The Visitation of the Blessed Virgin Mary
Today's Readings for the Daily Office (Book of Common Prayer)
EITHER, the readings for Monday, of Proper 4, p. 969
Psalms 41, 42 (morning) 44 (evening)
OR, the readings for the Visitation, p. 997)
Morning Prayer: Psalm 72; 2 Samuel 1:1-20; Hebrews 3:1-6
Evening Prayer: Psalms 146, 147; Zechariah 2:10-13; John 3:25-30
I chose the readings for The Visitation
Today the church celebrates the faithfulness of Mary, who accepted her vocation to be the mother of a child announced to her by the angel. Mary welcomed her calling, along with the suffering that it entailed. Our lectionary invites us to remember Hannah, the mother of Samuel, as a forerunner of Mary. The barren woman prayed for a child, promising that if her prayer were answered, her child would live under a nazarite vow, consecrated for service to God. We also read from Hebrews of the faithfulness of Jesus, who served in God's house as a son.
It is a good day to remember all who wish to have children but find childbearing challenging or impossible. It is a good day to remember all who expect a child, joining with them in anticipation and promise.
It is also a good day to embrace faithfulness. As Mary accepted her vocation to be Godbearer with her simple "let it be," so we are to accept God's call in our lives. May we let it be, accepting the circumstances of our own lives as the context that God would use to bear fruit in the world through us.
It is also Memorial Day, when we give thanks for the faithfulness of those who have served our nation, accepting their calling, along with the suffering that it may entail. We remember those who serve under the vows of the military, and ask that they be protected and effective in their calling to defend freedom and to create peace.
I'm drawn to the psalm appointed this morning, Psalm 72. It is a royal psalm, possibly used as a prayer on a day of coronation. It celebrates God's intention for justice and righteousness. Power when exercised rightly, will defend and enable justice and righteousness. As we hear repeated so often in the scripture, the focus of God's attention for justice is upon the poor. When our political power functions rightly, in accordance with God's will, the powers "shall defend the needy among the people; ...rescue the poor and crush the oppressor." In this ideal scenario, there is prosperity for all and "abundance of peace till the moon shall be no more."
Again the psalm describes the king's responsibilities. "For he shall deliver the poor who cries out in distress and the oppressed who has no helper. He shall have pity on the lowly and poor; he shall preserve the lives of the needy. He shall redeem their lives from oppression and violence, and dear shall their blood be in his sight." The psalmist says that the consequences of such a just rule, with relief for the poor and release from oppression as the ruler's focus, the consequence will be prosperity: "abundance of grain on the earth, growing thick even on the hilltops" with fruit that flourishes "like Lebanon" and "grain like grass upon the earth." Such a king would have an everlasting name.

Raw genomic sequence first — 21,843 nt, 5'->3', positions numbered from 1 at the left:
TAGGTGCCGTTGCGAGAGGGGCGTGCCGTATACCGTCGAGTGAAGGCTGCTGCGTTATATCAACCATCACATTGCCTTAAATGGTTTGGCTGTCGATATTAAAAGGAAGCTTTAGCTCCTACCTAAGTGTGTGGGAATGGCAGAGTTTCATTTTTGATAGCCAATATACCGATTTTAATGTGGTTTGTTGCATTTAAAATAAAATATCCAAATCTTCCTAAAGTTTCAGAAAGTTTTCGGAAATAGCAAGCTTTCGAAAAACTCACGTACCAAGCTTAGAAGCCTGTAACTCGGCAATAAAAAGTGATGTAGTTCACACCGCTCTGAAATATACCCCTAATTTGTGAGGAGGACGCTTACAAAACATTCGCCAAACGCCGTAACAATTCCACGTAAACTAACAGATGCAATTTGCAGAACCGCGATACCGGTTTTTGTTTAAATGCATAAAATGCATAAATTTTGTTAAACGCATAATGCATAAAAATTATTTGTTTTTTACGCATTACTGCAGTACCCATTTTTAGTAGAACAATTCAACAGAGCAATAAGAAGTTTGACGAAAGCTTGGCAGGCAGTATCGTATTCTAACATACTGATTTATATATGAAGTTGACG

On a national holiday as we observe today, it is good to be reminded of our own highest values as a people. At our best, we are a nation that serves the common good. We are a nation that welcomes and upholds the poor and oppressed in the words of Lady Liberty: "Give me your tired, your poor, Your huddled masses yearning to breathe free, The wretched refuse of your teeming shore. Send these, the homeless, tempest-tossed to me, I lift my lamp beside the golden door!"
At our best, we are a nation that delivers the poor who cries out in distress and the oppressed who has no helper. At our best, we are a nation which redeems the lives of the needy from oppression and violence. At our best we are like Mary, faithful to our vow to bear a new creation of God, a nation committed to freedom, justice and righteousness.
We have made vows and we have consecrated ourselves to the reality that "all men are created equal, that they are endowed by their Creator with unalienable Rights, that among these are Life, Liberty and the pursuit of Happiness." We have consecrated ourselves to a high purpose: "...to form a more perfect Union, establish Justice, insure domestic Tranquility, provide for the common defence, promote the general Welfare, and secure the Blessings of Liberty to ourselves and our Posterity."
When we go wrong, we lose our focus upon our common responsibilities for the equality and welfare of all, we allow power to be concentrated in ways that promote exploitation, and we tilt our systems to favor the wealthy rather than the poor.
May the angel visit us again with the message of our calling to be a people of service and holiness. May we like Mary also say, "Let it be unto me, according to your word."
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About Morning Reflections
Morning Reflections is a brief thought about the scripture readings from the Daily Office of Morning and Evening Prayer according to the practice found in the Book of Common Prayer of the Episcopal Church.
Morning Prayer begins on p. 80 of the Book of Common Prayer.
Evening Prayer begins on p. 117
An online resource for praying the Daily Office is found at www.missionstclare.com
Another form of the office from Phyllis Tickle's "Divine Hours" is available on our partner web site www.ExploreFaith.org at this location -- http://explorefaith.org/prayer/fixed/index.html
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Lowell Grisham, Rector